A prominent jailbreaker that goes by the handle Pod2g has exposed a vulnerability in the way iOS interprets key SMS data that could allow scammers to gain sensitive information from iPhone users. Essentially, the flaw makes it possible to change the reply-to number in an SMS, so you might think you’re getting a text from a trusted source -- like a friend or even your bank -- when it’s actually someone else.
There’s no direct risk of code execution, so this is basically for social engineering types of scams. That said, with no way to verify the actual sender, it could be used to extract sensitive information from unsuspecting users or invite them to click on a link that loads a malicious or phishing website.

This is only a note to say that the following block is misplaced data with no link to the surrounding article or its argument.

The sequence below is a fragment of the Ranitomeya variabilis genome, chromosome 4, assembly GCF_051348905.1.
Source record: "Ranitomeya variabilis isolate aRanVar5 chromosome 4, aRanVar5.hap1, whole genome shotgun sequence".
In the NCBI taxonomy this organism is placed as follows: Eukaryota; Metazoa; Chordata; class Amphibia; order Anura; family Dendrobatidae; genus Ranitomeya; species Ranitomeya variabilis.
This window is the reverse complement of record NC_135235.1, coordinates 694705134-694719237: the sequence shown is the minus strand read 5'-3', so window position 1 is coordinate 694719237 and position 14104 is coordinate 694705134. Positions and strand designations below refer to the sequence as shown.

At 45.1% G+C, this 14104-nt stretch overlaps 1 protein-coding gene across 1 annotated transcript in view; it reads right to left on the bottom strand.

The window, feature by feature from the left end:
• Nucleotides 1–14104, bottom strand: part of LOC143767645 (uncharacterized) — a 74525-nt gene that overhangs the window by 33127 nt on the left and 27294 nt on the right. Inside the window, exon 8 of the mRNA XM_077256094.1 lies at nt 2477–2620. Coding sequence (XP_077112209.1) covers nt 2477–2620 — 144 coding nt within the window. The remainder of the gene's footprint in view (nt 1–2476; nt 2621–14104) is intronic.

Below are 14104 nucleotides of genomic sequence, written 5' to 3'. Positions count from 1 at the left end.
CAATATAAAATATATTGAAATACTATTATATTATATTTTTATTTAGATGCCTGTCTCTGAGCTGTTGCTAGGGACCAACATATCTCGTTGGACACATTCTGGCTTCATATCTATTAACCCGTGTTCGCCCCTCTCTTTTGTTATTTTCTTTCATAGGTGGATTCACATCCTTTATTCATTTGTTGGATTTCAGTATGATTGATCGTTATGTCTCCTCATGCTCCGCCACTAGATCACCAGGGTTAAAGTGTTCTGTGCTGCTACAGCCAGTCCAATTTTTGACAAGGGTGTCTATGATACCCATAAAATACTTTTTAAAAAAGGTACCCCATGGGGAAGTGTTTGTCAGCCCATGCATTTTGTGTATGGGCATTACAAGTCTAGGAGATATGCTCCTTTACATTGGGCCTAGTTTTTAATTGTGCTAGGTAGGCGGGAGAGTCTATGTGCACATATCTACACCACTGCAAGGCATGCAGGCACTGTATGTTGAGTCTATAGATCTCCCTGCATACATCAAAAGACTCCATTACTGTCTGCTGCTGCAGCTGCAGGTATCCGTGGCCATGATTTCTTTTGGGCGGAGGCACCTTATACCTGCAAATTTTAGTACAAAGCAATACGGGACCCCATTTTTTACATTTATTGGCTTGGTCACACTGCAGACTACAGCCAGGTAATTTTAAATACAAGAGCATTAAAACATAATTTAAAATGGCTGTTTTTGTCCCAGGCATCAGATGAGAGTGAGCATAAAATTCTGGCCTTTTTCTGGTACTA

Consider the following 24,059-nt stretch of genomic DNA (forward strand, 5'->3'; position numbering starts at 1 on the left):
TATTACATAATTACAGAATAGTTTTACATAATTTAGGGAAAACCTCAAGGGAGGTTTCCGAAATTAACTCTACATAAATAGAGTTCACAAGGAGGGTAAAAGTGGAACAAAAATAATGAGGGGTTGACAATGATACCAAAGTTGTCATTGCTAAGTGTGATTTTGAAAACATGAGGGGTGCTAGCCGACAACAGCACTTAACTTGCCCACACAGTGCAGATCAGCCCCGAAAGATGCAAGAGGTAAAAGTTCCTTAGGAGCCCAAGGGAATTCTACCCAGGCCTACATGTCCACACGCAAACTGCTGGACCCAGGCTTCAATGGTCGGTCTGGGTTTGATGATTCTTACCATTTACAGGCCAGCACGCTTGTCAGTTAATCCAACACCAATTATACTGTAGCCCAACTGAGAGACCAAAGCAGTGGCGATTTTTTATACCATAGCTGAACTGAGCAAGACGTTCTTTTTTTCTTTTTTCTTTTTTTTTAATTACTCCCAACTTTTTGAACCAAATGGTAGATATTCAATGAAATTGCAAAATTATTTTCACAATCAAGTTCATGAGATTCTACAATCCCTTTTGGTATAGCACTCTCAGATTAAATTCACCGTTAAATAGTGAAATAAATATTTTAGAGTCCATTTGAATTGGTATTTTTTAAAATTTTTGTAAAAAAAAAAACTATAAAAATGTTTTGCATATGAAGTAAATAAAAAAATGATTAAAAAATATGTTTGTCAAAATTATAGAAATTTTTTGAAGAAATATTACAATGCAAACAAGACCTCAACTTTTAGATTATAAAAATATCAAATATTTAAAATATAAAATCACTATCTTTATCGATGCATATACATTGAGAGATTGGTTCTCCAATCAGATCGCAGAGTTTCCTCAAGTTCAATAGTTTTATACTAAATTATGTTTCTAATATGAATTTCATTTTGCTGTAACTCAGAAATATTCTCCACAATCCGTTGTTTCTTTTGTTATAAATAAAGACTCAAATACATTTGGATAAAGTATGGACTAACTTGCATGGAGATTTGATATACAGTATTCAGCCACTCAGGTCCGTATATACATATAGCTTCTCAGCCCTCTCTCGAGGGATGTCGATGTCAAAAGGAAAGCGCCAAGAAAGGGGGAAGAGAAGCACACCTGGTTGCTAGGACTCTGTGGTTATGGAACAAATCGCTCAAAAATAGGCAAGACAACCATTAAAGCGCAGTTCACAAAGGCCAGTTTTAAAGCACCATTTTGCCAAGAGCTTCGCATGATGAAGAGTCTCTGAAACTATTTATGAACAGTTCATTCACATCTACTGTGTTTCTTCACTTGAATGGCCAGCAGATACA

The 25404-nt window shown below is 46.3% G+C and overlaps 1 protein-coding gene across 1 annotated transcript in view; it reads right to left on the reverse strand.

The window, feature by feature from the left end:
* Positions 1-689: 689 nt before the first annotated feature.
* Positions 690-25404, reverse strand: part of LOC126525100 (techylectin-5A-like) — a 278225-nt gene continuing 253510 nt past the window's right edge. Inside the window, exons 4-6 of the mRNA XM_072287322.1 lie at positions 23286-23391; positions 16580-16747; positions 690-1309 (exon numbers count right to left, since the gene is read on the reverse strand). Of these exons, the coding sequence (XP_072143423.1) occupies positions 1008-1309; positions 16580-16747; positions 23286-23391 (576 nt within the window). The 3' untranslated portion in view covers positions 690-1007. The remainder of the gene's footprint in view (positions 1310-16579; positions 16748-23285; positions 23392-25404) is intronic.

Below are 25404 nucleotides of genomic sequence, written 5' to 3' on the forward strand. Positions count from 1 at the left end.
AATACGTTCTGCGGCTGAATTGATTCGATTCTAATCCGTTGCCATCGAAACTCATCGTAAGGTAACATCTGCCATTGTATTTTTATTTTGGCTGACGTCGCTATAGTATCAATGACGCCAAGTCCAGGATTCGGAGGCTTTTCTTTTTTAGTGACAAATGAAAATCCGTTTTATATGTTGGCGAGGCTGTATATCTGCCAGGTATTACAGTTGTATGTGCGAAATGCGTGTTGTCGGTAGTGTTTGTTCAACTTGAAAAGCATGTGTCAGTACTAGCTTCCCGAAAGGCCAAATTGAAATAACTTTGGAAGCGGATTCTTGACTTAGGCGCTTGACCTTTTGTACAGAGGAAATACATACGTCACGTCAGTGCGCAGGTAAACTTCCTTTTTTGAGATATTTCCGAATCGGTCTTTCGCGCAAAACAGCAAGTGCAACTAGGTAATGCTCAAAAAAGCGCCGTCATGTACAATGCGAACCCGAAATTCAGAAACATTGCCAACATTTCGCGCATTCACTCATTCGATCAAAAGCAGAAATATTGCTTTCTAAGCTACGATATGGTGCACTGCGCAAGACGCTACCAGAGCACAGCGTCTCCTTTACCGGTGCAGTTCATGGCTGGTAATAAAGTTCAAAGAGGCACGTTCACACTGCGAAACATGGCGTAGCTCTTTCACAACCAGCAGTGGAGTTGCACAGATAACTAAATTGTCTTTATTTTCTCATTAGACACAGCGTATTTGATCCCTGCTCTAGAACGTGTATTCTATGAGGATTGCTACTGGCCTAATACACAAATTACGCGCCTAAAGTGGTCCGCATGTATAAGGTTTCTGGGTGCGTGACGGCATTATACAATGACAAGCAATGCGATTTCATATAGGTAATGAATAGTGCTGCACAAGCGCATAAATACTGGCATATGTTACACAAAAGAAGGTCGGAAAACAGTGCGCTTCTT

Pod2g explains the flaw in a blog post titled “Never trust SMS: iOS text spoofing”:
In the text payload, a section called UDH (User Data Header) is optional but defines lot of advanced features not all mobiles are compatible with. One of these options enables the user to change the reply address of the text. […] In a good implementation of this, the receiver would see [both] the original phone number and the reply-to one. On iPhone, when you see the message, it seems to come from the reply-to number, and you lose track of the origin.
To take advantage of the SMS loophole someone would need to be able to send texts in raw PDU format. Apparently, there are several smartphone tools readily available online for this, and Pod2G will be releasing his own soon to prove his findings. The security expert says the flaw has been present since the original iPhone, and still exists in iOS 6 beta 4. He’s asking Apple to correct the problem before the final release.